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Whenever Republicans run for office, they say they’re going to go to work to reduce spending and the size and scope of government. But when they arrive in Washington, to paraphrase Stephen Slivinski, many Republicans stop viewing Washington as a cesspool and treat it more like a hot tub. They get comfortable with Congress because they want to rise in the ranks of the conference, get a coveted committee like Appropriations, and work their way into committee chairmanship or a leadership position.
The betrayal of campaign promises to cut government spending could be no more evident than when Congress passed the Bipartisan Budget Act, H.R. 1892, in February and in March when both chambers passed the Consolidated Appropriations Act, H.R. 1625, the omnibus spending bill for FY 2018. The budget deal increased discretionary spending levels by nearly $300 billion over two years. The $1.3 trillion omnibus, a 2,232-page bill written in secret and passed by both chambers within 24 hours of being made public, appropriated at these higher spending levels.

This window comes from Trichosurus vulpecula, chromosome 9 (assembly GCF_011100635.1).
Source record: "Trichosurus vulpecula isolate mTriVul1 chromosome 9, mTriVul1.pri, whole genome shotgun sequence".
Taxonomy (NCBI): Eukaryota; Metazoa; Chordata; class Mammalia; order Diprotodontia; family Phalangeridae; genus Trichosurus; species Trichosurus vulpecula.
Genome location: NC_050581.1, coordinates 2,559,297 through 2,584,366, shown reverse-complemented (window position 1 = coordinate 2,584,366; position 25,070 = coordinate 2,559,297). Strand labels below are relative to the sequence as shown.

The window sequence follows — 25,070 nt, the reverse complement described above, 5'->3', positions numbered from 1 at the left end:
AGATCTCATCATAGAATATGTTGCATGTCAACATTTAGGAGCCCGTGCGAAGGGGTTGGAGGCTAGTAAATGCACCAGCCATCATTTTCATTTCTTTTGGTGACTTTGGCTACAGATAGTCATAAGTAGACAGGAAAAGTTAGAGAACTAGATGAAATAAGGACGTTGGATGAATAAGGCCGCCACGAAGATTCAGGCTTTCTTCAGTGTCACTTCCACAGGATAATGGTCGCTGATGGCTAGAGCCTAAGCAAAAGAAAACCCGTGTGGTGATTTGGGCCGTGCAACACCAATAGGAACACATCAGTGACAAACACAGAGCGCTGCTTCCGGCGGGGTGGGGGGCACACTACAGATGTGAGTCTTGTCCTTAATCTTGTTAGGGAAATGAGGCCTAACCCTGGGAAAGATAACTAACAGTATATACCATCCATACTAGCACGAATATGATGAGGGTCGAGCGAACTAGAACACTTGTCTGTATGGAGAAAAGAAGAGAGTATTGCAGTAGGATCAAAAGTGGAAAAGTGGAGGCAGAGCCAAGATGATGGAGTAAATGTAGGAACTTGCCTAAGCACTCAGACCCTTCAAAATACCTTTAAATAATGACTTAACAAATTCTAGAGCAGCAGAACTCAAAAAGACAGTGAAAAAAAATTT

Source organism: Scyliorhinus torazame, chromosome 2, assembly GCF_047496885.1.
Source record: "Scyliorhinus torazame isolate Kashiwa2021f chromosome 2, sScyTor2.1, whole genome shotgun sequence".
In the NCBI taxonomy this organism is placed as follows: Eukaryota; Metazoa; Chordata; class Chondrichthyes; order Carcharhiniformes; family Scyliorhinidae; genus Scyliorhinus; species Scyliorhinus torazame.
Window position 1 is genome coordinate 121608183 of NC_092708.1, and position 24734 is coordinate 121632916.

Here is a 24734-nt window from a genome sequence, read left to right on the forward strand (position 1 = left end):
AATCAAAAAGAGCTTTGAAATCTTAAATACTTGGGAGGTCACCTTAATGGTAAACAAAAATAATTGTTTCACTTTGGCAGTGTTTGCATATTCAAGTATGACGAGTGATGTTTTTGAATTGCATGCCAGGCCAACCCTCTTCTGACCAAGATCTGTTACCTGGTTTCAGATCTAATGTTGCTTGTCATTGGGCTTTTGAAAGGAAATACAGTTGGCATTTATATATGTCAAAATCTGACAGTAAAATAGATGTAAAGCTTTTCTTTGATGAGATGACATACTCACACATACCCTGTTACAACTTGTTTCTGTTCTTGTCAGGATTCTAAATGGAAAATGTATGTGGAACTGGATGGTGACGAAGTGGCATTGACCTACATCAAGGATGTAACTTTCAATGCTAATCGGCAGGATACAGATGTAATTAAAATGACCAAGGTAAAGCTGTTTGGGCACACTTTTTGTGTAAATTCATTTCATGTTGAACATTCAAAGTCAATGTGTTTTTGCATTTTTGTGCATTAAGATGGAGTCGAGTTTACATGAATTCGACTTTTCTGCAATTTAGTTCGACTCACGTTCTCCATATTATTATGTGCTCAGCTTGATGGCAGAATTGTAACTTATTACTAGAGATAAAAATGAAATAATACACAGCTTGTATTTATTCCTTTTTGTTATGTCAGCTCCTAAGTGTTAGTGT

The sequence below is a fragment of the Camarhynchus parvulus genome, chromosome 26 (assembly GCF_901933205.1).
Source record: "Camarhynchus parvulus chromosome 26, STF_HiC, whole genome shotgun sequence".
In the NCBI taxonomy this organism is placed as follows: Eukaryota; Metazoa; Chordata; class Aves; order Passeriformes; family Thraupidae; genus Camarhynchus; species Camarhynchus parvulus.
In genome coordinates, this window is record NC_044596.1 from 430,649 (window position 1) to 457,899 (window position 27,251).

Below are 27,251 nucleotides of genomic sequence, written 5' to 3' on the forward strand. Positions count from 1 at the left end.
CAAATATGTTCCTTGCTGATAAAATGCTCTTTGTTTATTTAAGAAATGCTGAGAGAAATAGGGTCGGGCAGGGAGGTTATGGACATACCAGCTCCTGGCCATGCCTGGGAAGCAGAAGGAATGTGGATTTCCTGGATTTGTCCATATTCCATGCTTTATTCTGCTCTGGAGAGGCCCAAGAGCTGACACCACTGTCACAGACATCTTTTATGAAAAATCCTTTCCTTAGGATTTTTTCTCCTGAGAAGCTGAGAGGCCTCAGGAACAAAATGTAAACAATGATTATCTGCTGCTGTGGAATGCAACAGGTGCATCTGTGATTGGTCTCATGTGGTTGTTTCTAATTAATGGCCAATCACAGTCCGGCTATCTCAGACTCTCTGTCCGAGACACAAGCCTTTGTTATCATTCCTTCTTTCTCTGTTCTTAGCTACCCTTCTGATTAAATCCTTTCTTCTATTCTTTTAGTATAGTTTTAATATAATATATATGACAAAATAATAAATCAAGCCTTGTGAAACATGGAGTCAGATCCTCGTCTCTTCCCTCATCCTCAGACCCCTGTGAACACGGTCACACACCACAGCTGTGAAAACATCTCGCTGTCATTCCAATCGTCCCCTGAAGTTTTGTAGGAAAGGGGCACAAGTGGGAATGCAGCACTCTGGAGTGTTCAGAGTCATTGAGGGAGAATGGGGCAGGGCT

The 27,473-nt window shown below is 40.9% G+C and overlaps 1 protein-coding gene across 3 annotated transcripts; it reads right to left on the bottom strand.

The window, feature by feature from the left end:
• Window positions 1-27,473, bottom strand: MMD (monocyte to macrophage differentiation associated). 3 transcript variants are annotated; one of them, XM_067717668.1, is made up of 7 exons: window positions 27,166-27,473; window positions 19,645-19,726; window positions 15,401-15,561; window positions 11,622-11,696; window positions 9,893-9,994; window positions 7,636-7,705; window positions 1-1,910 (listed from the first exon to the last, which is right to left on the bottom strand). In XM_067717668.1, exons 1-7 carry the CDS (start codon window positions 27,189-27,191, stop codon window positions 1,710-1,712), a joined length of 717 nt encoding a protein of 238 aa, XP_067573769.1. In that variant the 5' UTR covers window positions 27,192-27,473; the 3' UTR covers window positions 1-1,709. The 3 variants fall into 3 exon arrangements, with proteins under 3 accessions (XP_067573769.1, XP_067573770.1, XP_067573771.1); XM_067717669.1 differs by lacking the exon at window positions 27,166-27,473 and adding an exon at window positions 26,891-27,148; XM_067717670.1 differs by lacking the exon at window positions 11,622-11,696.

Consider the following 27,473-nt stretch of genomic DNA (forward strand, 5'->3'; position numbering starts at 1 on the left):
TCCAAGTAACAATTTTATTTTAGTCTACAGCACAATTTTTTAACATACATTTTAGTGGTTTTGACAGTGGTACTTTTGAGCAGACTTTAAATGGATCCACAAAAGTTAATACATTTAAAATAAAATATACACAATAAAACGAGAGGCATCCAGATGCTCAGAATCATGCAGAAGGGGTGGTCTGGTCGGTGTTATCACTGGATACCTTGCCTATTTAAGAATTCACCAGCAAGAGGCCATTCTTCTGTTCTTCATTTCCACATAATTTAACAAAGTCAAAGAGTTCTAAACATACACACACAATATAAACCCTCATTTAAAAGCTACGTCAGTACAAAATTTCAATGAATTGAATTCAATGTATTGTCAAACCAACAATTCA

The good news is that fiscal conservatives have lashed out at members of Congress over the spending levels in the budget and the horrible process by which the omnibus was passed. The White House is reportedly considering using a provision of the Congressional Budget and Impoundment Control Act of 1974 to rescind at least some of the appropriated spending in the omnibus. This would be consistent with the president’s initial, and correct, instinct to veto the spending bill. Unfortunately, he did not follow this instinct.
Title X of the Congressional Budget and Impoundment Control Act allows the president to submit a request for rescissions of part or all of a specific appropriation. These individual requests are compiled into a report that is transmitted to the House and Senate. The report is used to draft legislation. The legislation does not have to contain every proposed rescission, nor the dollar amount requested to be impounded. It is usually introduced by a member of leadership but does not have to be.
Additional rescissions may be added, but additions would strip the legislation of its privileged status. The Congressional Budget and Impoundment Control Act gives the legislation with the rescissions proposed by the president privileged status and allow it to be fast-tracked in both chambers. The president may impound, or withhold, the funds for the 45 days that the legislation is under consideration by Congress.
If the legislation contained the proposed rescissions is not discharged from the House or Senate appropriations committee within 25 days, any member of the chamber in which the legislation has been introduced can make a motion for consideration, which would have to be agreed to by one-fifth of the body.